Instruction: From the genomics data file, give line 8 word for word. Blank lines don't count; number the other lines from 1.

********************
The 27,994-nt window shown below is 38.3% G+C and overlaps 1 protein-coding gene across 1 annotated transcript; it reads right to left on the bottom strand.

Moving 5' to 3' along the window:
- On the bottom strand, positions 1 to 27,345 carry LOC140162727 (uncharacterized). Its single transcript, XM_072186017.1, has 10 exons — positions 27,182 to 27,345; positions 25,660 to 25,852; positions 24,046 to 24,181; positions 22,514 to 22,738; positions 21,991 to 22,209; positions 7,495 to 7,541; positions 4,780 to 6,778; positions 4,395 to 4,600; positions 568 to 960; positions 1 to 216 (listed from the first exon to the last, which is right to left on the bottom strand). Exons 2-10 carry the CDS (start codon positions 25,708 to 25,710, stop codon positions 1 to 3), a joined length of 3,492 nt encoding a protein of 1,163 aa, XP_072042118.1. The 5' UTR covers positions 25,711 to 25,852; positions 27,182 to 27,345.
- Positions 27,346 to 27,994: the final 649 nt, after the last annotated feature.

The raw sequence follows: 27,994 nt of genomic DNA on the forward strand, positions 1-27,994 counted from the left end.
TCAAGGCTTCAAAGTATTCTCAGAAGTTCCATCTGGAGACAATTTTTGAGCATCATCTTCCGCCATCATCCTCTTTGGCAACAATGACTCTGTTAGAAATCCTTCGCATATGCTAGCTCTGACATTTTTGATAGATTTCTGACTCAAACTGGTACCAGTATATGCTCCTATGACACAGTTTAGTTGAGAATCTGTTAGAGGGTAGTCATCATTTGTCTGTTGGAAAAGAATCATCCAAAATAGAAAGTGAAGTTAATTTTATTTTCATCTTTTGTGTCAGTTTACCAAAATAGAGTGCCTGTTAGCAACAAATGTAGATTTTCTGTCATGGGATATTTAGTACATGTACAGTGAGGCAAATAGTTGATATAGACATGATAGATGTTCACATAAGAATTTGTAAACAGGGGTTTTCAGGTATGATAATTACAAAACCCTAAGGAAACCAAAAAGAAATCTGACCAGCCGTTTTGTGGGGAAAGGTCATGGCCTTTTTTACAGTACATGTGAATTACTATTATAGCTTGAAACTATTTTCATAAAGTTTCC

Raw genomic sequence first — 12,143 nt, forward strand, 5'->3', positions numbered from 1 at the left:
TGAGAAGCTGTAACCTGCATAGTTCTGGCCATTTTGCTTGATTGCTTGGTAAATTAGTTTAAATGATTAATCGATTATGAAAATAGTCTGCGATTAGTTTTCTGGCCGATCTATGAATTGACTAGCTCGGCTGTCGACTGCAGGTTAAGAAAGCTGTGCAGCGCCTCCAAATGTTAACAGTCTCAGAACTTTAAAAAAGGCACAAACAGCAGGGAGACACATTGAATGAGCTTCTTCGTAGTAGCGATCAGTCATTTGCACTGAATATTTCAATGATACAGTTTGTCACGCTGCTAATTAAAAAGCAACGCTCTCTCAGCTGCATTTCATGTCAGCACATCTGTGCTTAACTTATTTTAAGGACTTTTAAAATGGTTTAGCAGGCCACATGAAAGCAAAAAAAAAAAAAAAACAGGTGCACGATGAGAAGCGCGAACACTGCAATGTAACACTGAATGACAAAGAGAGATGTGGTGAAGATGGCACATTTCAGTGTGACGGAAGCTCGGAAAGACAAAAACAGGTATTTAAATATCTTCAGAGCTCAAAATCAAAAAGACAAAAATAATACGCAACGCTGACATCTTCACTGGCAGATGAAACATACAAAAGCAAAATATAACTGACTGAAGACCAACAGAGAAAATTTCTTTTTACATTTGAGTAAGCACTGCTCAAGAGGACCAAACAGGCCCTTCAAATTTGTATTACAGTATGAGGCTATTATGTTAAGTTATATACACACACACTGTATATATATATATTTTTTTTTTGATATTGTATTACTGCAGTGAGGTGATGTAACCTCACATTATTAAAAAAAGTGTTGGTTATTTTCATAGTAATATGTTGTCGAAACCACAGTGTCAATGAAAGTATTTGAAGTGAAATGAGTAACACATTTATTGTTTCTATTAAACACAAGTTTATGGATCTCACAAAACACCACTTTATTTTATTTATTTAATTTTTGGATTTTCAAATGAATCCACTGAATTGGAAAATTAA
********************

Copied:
TGAGAAGCTGTAACCTGCATAGTTCTGGCCATTTTGCTTGATTGCTTGGTAAATTAGTTTAAATGATTAATCGATTATGAAAATAGTCTGCGATTAGTTTTCTGGCCGATCTATGAATTGACTAGCTCGGCTGTCGACTGCAGGTTAAGAAAGCTGTGCAGCGCCTCCAAATGTTAACAGTCTCAGAACTTTAAAAAAGGCACAAACAGCAGGGAGACACATTGAATGAGCTTCTTCGTAGTAGCGATCAGTCATTTGCACTGAATATTTCAATGATACAGTTTGTCACGCTGCTAATTAAAAAGCAACGCTCTCTCAGCTGCATTTCATGTCAGCACATCTGTGCTTAACTTATTTTAAGGACTTTTAAAATGGTTTAGCAGGCCACATGAAAGCAAAAAAAAAAAAAAAACAGGTGCACGATGAGAAGCGCGAACACTGCAATGTAACACTGAATGACAAAGAGAGATGTGGTGAAGATGGCACATTTCAGTGTGACGGAAGCTCGGAAAGACAAAAACAGGTATTTAAATATCTTCAGAGCTCAAAATCAAAAAGACAAAAATAATACGCAACGCTGACATCTTCACTGGCAGATGAAACATACAAAAGCAAAATATAACTGACTGAAGACCAACAGAGAAAATTTCTTTTTACATTTGAGTAAGCACTGCTCAAGAGGACCAAACAGGCCCTTCAAATTTGTATTACAGTATGAGGCTATTATGTTAAGTTATATACACACACACTGTATATATATATATTTTTTTTTTGATATTGTATTACTGCAGTGAGGTGATGTAACCTCACATTATTAAAAAAAGTGTTGGTTATTTTCATAGTAATATGTTGTCGAAACCACAGTGTCAATGAAAGTATTTGAAGTGAAATGAGTAACACATTTATTGTTTCTATTAAACACAAGTTTATGGATCTCACAAAACACCACTTTATTTTATTTATTTAATTTTTGGATTTTCAAATGAATCCACTGAATTGGAAAATTAA